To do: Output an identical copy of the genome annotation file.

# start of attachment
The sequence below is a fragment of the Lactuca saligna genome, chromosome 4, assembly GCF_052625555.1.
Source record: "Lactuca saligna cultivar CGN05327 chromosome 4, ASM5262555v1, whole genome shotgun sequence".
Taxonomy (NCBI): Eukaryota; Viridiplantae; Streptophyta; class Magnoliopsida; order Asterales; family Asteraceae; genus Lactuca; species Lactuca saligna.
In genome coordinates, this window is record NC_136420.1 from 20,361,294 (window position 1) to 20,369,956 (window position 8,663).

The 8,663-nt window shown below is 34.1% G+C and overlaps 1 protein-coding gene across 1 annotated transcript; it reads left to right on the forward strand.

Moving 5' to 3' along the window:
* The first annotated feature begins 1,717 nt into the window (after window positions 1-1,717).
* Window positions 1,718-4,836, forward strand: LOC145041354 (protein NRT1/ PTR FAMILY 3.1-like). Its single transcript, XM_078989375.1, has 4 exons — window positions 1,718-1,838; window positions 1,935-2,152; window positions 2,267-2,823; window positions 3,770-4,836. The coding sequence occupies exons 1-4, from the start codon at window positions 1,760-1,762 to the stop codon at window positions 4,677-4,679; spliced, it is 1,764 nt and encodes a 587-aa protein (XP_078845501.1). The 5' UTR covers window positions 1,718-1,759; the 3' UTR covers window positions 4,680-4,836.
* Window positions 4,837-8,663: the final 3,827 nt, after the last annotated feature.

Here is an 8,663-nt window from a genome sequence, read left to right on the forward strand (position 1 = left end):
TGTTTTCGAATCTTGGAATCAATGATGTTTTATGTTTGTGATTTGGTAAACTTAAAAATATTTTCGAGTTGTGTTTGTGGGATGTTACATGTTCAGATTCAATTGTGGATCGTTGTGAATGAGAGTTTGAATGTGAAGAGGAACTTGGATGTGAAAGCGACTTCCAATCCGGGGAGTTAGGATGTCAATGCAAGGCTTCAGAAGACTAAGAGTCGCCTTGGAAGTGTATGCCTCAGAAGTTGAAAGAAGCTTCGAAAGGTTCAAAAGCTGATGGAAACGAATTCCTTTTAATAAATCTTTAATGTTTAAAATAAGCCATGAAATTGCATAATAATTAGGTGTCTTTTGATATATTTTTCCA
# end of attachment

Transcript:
The sequence below is a fragment of the Lactuca saligna genome, chromosome 4, assembly GCF_052625555.1.
Source record: "Lactuca saligna cultivar CGN05327 chromosome 4, ASM5262555v1, whole genome shotgun sequence".
Taxonomy (NCBI): Eukaryota; Viridiplantae; Streptophyta; class Magnoliopsida; order Asterales; family Asteraceae; genus Lactuca; species Lactuca saligna.
In genome coordinates, this window is record NC_136420.1 from 20,361,294 (window position 1) to 20,369,956 (window position 8,663).

The 8,663-nt window shown below is 34.1% G+C and overlaps 1 protein-coding gene across 1 annotated transcript; it reads left to right on the forward strand.

Moving 5' to 3' along the window:
* The first annotated feature begins 1,717 nt into the window (after window positions 1-1,717).
* Window positions 1,718-4,836, forward strand: LOC145041354 (protein NRT1/ PTR FAMILY 3.1-like). Its single transcript, XM_078989375.1, has 4 exons — window positions 1,718-1,838; window positions 1,935-2,152; window positions 2,267-2,823; window positions 3,770-4,836. The coding sequence occupies exons 1-4, from the start codon at window positions 1,760-1,762 to the stop codon at window positions 4,677-4,679; spliced, it is 1,764 nt and encodes a 587-aa protein (XP_078845501.1). The 5' UTR covers window positions 1,718-1,759; the 3' UTR covers window positions 4,680-4,836.
* Window positions 4,837-8,663: the final 3,827 nt, after the last annotated feature.

Here is an 8,663-nt window from a genome sequence, read left to right on the forward strand (position 1 = left end):
TGTTTTCGAATCTTGGAATCAATGATGTTTTATGTTTGTGATTTGGTAAACTTAAAAATATTTTCGAGTTGTGTTTGTGGGATGTTACATGTTCAGATTCAATTGTGGATCGTTGTGAATGAGAGTTTGAATGTGAAGAGGAACTTGGATGTGAAAGCGACTTCCAATCCGGGGAGTTAGGATGTCAATGCAAGGCTTCAGAAGACTAAGAGTCGCCTTGGAAGTGTATGCCTCAGAAGTTGAAAGAAGCTTCGAAAGGTTCAAAAGCTGATGGAAACGAATTCCTTTTAATAAATCTTTAATGTTTAAAATAAGCCATGAAATTGCATAATAATTAGGTGTCTTTTGATATATTTTTCCA